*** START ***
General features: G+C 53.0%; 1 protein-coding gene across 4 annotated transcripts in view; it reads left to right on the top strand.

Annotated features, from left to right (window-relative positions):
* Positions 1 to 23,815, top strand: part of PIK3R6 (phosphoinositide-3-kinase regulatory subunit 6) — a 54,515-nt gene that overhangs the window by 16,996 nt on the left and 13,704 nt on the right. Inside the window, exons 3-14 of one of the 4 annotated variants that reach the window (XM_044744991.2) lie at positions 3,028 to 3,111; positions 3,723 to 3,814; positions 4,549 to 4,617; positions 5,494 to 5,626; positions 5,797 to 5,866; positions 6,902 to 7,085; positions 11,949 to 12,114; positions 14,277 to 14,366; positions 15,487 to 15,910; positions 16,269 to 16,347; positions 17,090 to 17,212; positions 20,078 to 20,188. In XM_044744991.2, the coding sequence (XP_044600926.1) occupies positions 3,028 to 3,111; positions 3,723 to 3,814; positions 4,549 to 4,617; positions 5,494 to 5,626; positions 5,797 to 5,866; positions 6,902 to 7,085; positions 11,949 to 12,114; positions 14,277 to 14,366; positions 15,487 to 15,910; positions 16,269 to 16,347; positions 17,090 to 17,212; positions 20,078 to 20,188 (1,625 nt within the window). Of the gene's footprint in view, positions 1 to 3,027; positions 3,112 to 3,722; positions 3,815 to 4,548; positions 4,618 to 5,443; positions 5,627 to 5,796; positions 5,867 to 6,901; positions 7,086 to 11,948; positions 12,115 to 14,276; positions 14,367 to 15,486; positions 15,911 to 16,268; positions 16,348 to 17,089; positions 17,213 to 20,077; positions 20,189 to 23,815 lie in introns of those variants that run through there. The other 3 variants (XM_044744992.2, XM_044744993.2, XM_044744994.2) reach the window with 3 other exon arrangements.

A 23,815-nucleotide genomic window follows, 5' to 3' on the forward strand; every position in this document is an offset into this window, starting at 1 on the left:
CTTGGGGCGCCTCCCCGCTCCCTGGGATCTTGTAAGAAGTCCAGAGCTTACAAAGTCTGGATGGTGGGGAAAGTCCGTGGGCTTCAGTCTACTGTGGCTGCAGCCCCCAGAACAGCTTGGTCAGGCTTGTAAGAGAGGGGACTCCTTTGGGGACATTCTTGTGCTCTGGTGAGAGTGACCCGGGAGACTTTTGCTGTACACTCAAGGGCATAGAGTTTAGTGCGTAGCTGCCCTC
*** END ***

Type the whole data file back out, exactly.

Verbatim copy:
General features: G+C 53.0%; 1 protein-coding gene across 4 annotated transcripts in view; it reads left to right on the top strand.

Annotated features, from left to right (window-relative positions):
* Positions 1 to 23,815, top strand: part of PIK3R6 (phosphoinositide-3-kinase regulatory subunit 6) — a 54,515-nt gene that overhangs the window by 16,996 nt on the left and 13,704 nt on the right. Inside the window, exons 3-14 of one of the 4 annotated variants that reach the window (XM_044744991.2) lie at positions 3,028 to 3,111; positions 3,723 to 3,814; positions 4,549 to 4,617; positions 5,494 to 5,626; positions 5,797 to 5,866; positions 6,902 to 7,085; positions 11,949 to 12,114; positions 14,277 to 14,366; positions 15,487 to 15,910; positions 16,269 to 16,347; positions 17,090 to 17,212; positions 20,078 to 20,188. In XM_044744991.2, the coding sequence (XP_044600926.1) occupies positions 3,028 to 3,111; positions 3,723 to 3,814; positions 4,549 to 4,617; positions 5,494 to 5,626; positions 5,797 to 5,866; positions 6,902 to 7,085; positions 11,949 to 12,114; positions 14,277 to 14,366; positions 15,487 to 15,910; positions 16,269 to 16,347; positions 17,090 to 17,212; positions 20,078 to 20,188 (1,625 nt within the window). Of the gene's footprint in view, positions 1 to 3,027; positions 3,112 to 3,722; positions 3,815 to 4,548; positions 4,618 to 5,443; positions 5,627 to 5,796; positions 5,867 to 6,901; positions 7,086 to 11,948; positions 12,115 to 14,276; positions 14,367 to 15,486; positions 15,911 to 16,268; positions 16,348 to 17,089; positions 17,213 to 20,077; positions 20,189 to 23,815 lie in introns of those variants that run through there. The other 3 variants (XM_044744992.2, XM_044744993.2, XM_044744994.2) reach the window with 3 other exon arrangements.

A 23,815-nucleotide genomic window follows, 5' to 3' on the forward strand; every position in this document is an offset into this window, starting at 1 on the left:
CTTGGGGCGCCTCCCCGCTCCCTGGGATCTTGTAAGAAGTCCAGAGCTTACAAAGTCTGGATGGTGGGGAAAGTCCGTGGGCTTCAGTCTACTGTGGCTGCAGCCCCCAGAACAGCTTGGTCAGGCTTGTAAGAGAGGGGACTCCTTTGGGGACATTCTTGTGCTCTGGTGAGAGTGACCCGGGAGACTTTTGCTGTACACTCAAGGGCATAGAGTTTAGTGCGTAGCTGCCCTC